Long-term experimental manipulation of moisture conditions and its impact on moss-living tardigrades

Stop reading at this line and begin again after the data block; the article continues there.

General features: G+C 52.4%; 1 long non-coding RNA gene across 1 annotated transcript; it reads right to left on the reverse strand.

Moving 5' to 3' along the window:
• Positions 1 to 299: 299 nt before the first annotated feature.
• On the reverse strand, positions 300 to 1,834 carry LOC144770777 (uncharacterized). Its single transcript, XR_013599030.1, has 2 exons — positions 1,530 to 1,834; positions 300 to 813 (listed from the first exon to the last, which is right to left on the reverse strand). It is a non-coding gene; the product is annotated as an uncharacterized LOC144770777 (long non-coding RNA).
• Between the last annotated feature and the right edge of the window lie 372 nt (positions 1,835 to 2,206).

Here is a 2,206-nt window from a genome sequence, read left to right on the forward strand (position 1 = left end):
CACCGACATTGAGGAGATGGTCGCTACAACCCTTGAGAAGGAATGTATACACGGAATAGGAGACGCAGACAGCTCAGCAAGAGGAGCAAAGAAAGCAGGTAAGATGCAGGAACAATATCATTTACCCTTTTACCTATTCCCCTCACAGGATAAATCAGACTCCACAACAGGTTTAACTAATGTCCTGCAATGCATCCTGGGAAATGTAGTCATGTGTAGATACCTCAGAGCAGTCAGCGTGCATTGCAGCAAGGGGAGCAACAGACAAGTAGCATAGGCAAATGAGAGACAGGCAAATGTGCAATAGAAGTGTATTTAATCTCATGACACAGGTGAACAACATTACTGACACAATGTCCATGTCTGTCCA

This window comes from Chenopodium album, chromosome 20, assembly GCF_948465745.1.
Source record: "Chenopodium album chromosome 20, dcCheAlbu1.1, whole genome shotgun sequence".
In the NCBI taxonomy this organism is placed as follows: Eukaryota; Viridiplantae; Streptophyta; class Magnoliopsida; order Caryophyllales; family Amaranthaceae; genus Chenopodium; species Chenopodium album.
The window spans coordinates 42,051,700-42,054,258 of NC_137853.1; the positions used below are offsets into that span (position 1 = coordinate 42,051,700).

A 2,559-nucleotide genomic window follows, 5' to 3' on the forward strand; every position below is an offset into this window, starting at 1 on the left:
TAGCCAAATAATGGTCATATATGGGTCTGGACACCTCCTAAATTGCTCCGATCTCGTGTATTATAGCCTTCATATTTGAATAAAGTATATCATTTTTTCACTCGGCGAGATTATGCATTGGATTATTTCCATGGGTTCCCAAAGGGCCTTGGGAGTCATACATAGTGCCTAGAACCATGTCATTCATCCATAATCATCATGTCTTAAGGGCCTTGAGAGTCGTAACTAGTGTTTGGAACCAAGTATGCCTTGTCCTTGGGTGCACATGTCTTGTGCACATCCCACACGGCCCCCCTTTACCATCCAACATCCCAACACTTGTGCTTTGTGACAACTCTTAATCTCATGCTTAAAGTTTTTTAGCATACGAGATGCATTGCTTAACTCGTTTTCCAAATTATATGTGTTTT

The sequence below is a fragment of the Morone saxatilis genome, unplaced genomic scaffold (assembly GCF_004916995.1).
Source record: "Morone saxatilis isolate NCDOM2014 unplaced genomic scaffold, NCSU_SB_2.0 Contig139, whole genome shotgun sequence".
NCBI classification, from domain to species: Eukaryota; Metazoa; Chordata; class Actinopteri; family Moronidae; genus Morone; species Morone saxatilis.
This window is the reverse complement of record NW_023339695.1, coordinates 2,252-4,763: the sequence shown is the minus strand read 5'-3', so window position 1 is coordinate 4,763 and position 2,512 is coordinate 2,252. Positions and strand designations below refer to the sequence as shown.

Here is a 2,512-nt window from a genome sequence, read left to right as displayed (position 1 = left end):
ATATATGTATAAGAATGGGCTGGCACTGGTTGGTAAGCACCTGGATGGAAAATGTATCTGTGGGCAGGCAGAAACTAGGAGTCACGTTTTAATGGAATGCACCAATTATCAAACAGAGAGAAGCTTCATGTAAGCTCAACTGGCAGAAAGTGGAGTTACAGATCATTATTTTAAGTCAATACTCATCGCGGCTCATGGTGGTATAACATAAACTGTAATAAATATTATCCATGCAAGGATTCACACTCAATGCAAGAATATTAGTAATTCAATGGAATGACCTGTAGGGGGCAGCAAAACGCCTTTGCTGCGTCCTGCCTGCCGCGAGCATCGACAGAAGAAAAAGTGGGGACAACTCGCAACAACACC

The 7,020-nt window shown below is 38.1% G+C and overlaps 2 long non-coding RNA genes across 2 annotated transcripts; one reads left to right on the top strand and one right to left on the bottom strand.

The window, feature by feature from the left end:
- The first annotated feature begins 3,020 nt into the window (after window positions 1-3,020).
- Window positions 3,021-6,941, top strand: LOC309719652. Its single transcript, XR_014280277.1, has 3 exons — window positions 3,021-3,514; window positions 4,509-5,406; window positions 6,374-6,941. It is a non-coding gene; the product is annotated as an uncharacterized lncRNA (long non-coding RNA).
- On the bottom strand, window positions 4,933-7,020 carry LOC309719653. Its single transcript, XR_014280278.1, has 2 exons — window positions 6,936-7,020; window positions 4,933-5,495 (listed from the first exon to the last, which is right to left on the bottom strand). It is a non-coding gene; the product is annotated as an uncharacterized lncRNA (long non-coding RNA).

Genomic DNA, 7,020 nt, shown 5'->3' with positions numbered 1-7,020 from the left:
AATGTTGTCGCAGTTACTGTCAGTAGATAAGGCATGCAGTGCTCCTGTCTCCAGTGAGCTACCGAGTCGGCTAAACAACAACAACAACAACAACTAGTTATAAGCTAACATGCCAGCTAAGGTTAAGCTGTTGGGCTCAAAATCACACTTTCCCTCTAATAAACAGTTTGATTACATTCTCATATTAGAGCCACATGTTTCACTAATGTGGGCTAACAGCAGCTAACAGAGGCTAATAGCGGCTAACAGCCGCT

AbstractThe effects of long-term experimentally modified hydration conditions on populations of moss-living tardigrades were investigated in a naturally dry South-Swedish alvar environment at the Island Öland. Carbonite rocks with mosses were collected from rock fences and arranged in three experimental groups: increased dehydration, increased hydration, and control. The total experimental period was 18 months, with treatments applied during two 6 month periods. The density of tardigrade populations was recorded. The total population of tardigrades, all species included, tended to be lower under watering treatment, but the difference was only marginally significant. Populations of Richtersius coronifer and Echiniscus spiniger did not respond to the treatments, while populations of Milnesium tardigradum declined under conditions of increased hydration. The density of eggs in R. coronifer was also lower in the watering treatment. Thus, no positive response to increased hydration was recorded. These results suggest that the tardigrade populations either were not limited by the amount of hydrated periods, or that some other factor(s) counteracted the expected positive response to increased hydration. All populations showed a high variability in density among different moss samples, and the rock from which a sample was taken explained a significant part of this variability. This confirms a commonly believed, but seldom quantified, high heterogeneity in density of semi-terrestrial tardigrades, also among seemingly very similar substrates.
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